Positive Discipline: 10 Alternatives To Spanking
Several decades ago, spanking was widely considered an acceptable parental response to poor behavior. But years of research show that laying a hand on a child is not only ineffective, it could also cause long-term damage. In fact, last December, the American Academy of Pediatrics (AAP) issued a statement explaining why spanking is not an effective form of discipline and can actually harm children.
“Discipline” actually means to teach or train. Hitting or spanking children does not teach them responsibility or self-control. Research shows that it just makes them feel scared, hurt and angry. More important, injecting fear and violence into the parent–child relationship can have catastrophic consequences for both parties.
Positive Discipline Explained
Fortunately, there are many effective ways to encourage children to behave appropriately. Each of these 10 strategies encourages parents to meet bad behavior with compassion and empathy:
1. Know your child.
Study your children and learn their triggers. That way you can avoid challenging situations and develop a plan for when they’re tired, hungry or overstimulated. Maybe you bring snacks or promise a reward at the end of a shopping trip, or perhaps you offer older children extra screen time. You’re not bribing your children, you’re recognizing what motivates good behavior.
2. Catch your child doing something good.
Children are hard-wired to crave parental attention. So, as parents, it’s best to praise the behaviors you want to see them exhibit and pay less attention to the behaviors you want to stop.
Instead of delivering an order and shutting down communication, take a moment to calm yourself and listen. You can even repeat what your child said so she knows you heard her. “I understand that you didn’t want to stop playing the game, but it’s time for dinner.”
4. Restrict the use of “no.”
Whenever possible, try to avoid the word “no,” and qualify your answer instead. So, if your child says, “Can I watch TV?” Instead of saying “No,” try, “When you pick up your toys, then you can watch TV.”
5. Be clear.
Set boundaries and be firm so your children are clear about your expectations. Short, concise directives are best — and if you have to deliver a consequence, make sure it’s related to the offense. So, for example, if your child doesn’t pick up her toys, remove them for the rest of the afternoon.
6. Be consistent.
Once boundaries are set, stick to them. Otherwise, your children will come up with reasons to bend the rules (or worse, make their own).
7. Offer choices.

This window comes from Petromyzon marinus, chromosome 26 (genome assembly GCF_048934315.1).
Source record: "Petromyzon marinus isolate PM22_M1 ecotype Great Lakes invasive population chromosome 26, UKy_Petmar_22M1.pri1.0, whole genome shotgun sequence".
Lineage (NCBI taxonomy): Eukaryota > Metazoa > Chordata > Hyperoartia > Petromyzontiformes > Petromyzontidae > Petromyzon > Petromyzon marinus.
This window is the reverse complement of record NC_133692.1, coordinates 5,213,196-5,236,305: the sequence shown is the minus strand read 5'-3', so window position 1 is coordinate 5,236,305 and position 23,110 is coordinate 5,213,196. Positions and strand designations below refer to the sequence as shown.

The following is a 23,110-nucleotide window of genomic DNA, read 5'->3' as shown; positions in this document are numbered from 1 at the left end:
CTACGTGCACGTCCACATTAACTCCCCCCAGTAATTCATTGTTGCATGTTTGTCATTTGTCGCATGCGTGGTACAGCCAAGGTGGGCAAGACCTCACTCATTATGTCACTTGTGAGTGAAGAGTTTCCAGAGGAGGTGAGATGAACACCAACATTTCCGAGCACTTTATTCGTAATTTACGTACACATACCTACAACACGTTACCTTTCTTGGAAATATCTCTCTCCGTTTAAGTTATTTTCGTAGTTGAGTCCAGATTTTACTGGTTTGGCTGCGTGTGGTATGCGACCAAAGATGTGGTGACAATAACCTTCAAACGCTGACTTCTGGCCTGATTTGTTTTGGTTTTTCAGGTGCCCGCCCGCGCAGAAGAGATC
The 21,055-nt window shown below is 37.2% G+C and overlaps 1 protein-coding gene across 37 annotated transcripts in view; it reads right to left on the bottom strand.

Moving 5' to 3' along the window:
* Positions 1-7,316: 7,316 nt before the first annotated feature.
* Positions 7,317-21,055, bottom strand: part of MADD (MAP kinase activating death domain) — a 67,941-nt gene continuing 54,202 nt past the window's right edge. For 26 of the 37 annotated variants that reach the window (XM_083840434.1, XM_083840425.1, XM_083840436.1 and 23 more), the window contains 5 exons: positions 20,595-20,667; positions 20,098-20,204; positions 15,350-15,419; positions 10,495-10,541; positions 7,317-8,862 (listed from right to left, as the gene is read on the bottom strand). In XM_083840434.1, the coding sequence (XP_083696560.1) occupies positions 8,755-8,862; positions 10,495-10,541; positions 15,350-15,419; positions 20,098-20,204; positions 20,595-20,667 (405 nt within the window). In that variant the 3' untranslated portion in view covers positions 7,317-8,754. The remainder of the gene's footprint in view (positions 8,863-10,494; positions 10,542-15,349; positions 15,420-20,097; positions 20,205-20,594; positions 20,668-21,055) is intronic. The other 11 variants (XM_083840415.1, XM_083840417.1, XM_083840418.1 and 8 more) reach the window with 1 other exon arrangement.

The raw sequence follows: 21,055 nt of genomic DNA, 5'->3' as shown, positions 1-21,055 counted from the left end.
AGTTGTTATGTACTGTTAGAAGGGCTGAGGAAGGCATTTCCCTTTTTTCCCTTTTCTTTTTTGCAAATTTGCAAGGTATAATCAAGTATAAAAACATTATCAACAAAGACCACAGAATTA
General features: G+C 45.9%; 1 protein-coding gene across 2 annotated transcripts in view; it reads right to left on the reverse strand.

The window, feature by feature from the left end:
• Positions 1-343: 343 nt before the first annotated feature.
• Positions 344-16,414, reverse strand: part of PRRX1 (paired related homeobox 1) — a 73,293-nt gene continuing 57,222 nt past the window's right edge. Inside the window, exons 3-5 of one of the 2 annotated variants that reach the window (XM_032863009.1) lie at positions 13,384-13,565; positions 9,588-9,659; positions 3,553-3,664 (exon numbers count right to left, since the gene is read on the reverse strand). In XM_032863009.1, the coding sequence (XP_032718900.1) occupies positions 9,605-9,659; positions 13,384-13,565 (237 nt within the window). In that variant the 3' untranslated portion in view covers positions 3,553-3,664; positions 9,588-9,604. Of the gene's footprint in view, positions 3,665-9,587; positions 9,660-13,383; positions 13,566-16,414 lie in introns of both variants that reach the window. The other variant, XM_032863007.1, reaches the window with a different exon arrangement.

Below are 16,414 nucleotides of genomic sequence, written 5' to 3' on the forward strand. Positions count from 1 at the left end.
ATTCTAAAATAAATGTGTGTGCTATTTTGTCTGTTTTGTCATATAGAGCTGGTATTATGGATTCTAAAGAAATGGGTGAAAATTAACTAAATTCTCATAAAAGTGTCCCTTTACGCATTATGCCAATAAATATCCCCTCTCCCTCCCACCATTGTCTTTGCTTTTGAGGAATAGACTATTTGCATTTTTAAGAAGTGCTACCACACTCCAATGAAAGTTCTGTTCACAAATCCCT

Sometimes kids are trying to gain or maintain control of their world. Whenever possible, give them a choice. “It’s cold today. Would you like to wear the Spiderman sweatshirt or the Buzz Lightyear one?”
Poor behavior sometimes occurs when kids are bored. Provide them with puzzles, games, art supplies or building blocks. Then, when they lose interest, offer up a new activity. You’re not only teaching them good behavior, you’re teaching them to manage boredom.
9. Be a good role model.
Loving relationships begin with the parents. That applies not only to the parent–child relationship but also to other family members. In every case, your goal is to model appropriate, nonviolent behavior with everyone around you.
10. Teach your child coping skills.
A little deep breathing can diffuse all kinds of intense situations. With young children, visuals help. Teach them to imagine a lit candle in front of them and inhale for a count of five then blow it out. Then repeat until everyone is calm.
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Spanking isn’t the only problematic form of discipline. Shouting and shaming kids has the same negative effects. Delivering angry, hurtful words can lead to lower self-esteem, anxiety, depression and other mental health issues.
Your best bet for effective discipline: Show respect. Bring calm to your child’s chaos. Meet them at eye level and speak calmly and quietly. That’s not always easy, so you can even give yourself a time-out to count to 10 before you interact with your child.
If your child is disruptive, violent or is harming himself or others, get help. The earlier you intervene, the greater your chances of improved behavior.
To find a doctor or pediatrician at Henry Ford, visit henryford.com or call 1-800-HENRYFORD (436-7936).
Dr. Stacy Leatherwood Cannon is a pediatrician and the physician champion for childhood wellness for Henry Ford LiveWell. Dr. Leatherwood Cannon credits her love of helping people as the reason she became a doctor. She chose pediatrics because she is fascinated with children, their development and what she calls their incredible “bounce back ability.” She considers her parents her heroes, noting that their hard work, sacrifice and belief in her have been the keys to her success.